Navigating an eating disorder during COVID-19

Social distancing can come with added struggles for someone living with an eating disorder

Lollies in a bowl with a spoon and fork
Self-isolation can trigger unhelpful behaviours and compulsions. Image: Nadine Castor

Warning: The following contains information about eating disorders which may affect vulnerable readers.

When retail stores, theatres and some restaurants started to close their doors in late March, Natalie* felt a creeping sense of dread. The COVID-19 pandemic has drastically affected the daily lives of people all over the world, who have had to adapt to a new lifestyle and routine.

The uncertainty around the unprecedented situation can induce feelings of stress, anxiety, frustration and panic for anyone, but for the 23-year-old retail assistant and theatre actress in particular.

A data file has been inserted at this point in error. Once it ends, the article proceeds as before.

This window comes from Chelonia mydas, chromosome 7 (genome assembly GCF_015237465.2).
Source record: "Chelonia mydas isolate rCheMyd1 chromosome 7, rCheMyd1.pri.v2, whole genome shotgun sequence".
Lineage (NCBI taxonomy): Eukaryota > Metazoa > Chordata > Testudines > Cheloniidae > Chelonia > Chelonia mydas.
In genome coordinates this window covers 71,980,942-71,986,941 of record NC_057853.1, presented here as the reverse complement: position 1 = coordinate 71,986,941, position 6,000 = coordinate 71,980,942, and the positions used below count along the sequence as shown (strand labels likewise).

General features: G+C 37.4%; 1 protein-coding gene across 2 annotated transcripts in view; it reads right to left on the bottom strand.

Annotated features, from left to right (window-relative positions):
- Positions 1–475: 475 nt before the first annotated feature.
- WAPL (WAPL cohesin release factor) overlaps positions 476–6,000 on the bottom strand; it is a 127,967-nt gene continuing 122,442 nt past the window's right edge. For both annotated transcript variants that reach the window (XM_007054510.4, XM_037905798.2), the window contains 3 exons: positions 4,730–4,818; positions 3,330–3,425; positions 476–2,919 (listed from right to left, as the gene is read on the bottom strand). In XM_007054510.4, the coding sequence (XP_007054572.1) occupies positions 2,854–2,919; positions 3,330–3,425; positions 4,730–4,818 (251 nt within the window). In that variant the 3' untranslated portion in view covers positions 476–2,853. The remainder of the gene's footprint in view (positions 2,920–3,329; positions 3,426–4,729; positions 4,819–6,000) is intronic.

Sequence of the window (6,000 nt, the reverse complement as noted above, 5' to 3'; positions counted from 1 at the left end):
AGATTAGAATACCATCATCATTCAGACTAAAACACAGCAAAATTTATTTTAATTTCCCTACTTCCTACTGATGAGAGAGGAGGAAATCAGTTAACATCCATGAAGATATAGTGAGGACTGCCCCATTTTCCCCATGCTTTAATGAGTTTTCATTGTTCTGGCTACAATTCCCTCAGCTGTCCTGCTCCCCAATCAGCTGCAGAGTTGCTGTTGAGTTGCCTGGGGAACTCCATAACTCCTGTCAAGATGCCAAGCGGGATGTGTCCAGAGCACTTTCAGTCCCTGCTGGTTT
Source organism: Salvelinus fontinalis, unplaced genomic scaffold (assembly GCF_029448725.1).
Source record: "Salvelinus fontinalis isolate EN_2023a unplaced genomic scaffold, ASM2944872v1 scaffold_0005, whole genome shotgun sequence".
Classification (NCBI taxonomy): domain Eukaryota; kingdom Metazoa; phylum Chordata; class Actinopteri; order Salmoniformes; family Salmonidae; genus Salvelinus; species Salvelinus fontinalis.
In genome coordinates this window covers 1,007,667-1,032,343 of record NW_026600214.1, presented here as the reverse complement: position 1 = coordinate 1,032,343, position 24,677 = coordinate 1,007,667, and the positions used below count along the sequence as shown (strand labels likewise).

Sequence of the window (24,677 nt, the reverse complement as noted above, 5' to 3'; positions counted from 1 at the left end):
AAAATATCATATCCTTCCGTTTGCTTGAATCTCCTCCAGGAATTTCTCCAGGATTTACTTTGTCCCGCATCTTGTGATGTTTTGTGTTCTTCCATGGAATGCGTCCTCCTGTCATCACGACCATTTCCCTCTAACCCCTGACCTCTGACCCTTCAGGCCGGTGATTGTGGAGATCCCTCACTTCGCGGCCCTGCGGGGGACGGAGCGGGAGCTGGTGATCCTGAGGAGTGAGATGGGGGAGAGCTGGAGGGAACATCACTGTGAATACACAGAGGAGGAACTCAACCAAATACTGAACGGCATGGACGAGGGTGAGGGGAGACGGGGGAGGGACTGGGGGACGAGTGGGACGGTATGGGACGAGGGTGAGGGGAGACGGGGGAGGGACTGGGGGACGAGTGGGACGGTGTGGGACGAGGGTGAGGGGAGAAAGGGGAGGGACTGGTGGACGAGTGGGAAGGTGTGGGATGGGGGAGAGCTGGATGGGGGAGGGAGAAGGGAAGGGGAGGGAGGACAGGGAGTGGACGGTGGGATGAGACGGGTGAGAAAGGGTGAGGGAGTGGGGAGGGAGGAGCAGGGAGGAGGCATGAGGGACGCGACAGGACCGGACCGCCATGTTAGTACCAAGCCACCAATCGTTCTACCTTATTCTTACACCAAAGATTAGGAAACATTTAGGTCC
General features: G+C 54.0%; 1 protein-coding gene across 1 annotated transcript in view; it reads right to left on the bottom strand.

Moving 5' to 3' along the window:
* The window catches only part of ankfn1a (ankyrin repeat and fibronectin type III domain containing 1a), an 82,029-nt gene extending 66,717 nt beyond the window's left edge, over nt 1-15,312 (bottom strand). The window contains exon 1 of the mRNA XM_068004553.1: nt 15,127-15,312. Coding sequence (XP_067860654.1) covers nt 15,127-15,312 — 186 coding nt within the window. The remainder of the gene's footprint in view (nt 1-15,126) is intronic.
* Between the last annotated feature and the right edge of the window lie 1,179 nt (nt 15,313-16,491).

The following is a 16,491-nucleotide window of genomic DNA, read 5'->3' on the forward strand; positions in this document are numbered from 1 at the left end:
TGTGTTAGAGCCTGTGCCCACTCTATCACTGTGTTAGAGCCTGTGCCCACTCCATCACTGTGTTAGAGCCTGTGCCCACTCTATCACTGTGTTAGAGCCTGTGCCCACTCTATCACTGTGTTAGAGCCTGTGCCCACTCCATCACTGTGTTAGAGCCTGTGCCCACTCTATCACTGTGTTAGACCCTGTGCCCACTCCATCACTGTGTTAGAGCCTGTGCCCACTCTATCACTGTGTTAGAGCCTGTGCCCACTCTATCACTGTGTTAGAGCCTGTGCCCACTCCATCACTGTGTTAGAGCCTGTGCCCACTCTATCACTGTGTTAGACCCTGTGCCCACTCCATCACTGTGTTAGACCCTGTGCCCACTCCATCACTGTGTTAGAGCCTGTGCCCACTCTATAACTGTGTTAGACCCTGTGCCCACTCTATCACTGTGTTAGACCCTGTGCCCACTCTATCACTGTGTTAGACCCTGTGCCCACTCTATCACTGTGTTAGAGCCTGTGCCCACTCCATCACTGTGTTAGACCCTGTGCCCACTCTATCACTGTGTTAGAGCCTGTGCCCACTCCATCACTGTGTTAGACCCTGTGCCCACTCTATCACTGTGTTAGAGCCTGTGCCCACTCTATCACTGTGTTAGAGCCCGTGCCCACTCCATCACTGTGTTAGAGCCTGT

Diagnosed with anorexia nervosa and anxiety at the age of 20, Natalie has worked hard to shift her priorities and improve her relationship with food. With the comfort and support of a well-established network of friends, family, psychologists and dietitians, she felt considerable progress in her recovery.

Over time, with busy shifts at a home décor store where she worked during the day and nights spent at theatre gigs, Natalie developed a much healthier attitude to food.

But social distancing and self-isolation regulations brought on by COVID-19 have disrupted the safety of her daily routine. She knew that the long hours at home and away from her support network would put her at risk of relapsing into old habits and behaviours.

Listen to Natalie’s thoughts, feelings and fears as social restrictions were implemented:


“I’ve always needed routines and people around me to keep myself occupied. I relied on this heavily before self-isolation,” Natalie said. “But now I can’t do any of that.”